Most scammers simply grab a company logo, or perhaps a logon page to make it appear like the website used as part of a scam is legitimate. But how about an entire website?
The United States’ Financial Industry Regulatory Authority, better known as FINRA, is a not-for-profit organization authorized by the U.S. government to regulate U.S. Stock Market brokers trading in equities, corporate bonds, securities futures, and options. FINRA recently warned members of a spoofed website that appears to mimic the regulator’s actual website. While not a complete duplicate, the spoofed site (which uses a similar domain name to finra.org, adding an extra “n” to the domain) does appear to contain a working set of subpages designed to make it look legitimate, as shown below.
Can you tell which one of the above sites is the real FINRA? Exactly.
While no phishing campaigns tied to this site have been identified, the site does have a broker registration process that indicates a fee of $2500 USD and does collect personal information that could be used against anyone registering. From what we can tell, there’s nothing overtly malicious about this site, but its’ existence is suspicious at best.
The key to a good scam is found in its establishing of legitimacy. Whether it’s impersonating a customer, your CEO, a known brand, or an employee, if a scam can get the victim to believe the impersonated identity of the scammer, the scammer wins. In this case, anyone accidentally typing in the domain name of the spoofed site may become a victim – not of a scam that can be tied to this domain, but one down the road committed by a scammer that bought the registration details from this domain.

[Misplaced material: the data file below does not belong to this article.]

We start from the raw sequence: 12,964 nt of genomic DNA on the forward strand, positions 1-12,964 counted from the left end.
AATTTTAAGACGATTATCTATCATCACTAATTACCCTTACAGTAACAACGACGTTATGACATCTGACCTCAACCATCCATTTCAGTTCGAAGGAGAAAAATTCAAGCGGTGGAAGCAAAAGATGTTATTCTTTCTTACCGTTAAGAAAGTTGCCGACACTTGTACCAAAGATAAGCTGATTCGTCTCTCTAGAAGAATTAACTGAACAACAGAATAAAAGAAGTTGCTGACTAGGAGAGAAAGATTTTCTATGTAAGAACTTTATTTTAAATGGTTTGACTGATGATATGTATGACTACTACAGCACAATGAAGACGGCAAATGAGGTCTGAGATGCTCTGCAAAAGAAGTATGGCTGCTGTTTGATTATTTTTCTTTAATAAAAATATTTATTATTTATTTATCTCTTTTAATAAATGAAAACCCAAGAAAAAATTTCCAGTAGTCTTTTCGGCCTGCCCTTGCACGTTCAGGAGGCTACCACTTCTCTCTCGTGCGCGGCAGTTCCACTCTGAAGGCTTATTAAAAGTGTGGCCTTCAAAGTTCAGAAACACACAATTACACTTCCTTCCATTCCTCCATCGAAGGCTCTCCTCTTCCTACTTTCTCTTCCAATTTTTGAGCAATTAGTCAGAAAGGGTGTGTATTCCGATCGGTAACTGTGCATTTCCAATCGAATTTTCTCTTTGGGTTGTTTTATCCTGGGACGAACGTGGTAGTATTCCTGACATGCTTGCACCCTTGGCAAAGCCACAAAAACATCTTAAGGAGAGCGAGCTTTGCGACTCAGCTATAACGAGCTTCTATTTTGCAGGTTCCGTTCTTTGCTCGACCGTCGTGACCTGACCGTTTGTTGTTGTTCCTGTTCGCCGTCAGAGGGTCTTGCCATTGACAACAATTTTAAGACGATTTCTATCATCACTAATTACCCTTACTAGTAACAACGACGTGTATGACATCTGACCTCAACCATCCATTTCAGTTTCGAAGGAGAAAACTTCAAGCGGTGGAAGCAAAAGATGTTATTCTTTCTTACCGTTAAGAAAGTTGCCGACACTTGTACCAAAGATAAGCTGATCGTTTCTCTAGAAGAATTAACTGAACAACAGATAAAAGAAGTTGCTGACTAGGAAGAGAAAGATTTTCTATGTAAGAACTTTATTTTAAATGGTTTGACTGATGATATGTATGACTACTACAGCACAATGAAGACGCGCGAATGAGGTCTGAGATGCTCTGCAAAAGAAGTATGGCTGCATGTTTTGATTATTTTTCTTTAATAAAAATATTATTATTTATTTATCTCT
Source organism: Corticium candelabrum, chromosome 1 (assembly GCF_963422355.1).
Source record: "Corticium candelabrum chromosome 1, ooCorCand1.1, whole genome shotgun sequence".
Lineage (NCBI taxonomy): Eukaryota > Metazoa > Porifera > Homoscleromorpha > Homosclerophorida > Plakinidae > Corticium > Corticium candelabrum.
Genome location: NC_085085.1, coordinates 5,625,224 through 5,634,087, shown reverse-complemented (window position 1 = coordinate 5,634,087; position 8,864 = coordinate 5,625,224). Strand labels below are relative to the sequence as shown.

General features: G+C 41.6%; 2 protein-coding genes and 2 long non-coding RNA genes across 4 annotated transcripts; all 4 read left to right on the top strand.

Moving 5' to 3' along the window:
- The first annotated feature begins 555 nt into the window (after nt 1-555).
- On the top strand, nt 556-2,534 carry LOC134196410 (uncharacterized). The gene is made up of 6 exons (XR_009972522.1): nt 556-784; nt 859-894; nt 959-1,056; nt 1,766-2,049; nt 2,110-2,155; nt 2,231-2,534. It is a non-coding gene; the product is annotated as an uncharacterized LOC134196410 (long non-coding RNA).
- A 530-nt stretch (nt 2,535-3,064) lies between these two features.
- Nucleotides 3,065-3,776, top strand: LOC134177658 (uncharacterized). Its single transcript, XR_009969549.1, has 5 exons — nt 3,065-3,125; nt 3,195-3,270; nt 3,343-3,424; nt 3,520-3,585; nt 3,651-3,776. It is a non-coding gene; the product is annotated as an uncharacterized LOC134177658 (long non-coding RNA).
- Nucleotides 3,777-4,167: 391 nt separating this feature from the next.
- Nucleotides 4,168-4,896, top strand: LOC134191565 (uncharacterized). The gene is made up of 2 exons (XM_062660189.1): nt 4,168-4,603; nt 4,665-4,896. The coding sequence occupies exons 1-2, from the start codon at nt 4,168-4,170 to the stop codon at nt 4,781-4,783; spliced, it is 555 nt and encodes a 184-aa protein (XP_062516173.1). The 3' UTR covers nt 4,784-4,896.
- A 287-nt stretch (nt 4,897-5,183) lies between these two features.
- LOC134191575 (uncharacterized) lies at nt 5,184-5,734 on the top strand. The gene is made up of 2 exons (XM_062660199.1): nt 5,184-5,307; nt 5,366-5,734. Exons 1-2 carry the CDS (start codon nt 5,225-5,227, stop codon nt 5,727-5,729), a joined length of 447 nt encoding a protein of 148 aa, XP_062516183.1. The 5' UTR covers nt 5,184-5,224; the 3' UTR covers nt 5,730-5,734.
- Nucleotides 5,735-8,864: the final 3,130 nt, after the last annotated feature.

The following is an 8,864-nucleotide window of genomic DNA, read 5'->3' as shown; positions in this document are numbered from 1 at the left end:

Employees need to be vigilant – not just for the more obvious scams like an invoice that’s an excel spreadsheet (which no one in business would ever send), but also the not-so-obvious ones like duplicate websites. Security Awareness Training educates them on the why and how to maintain security-mindedness even while doing their job.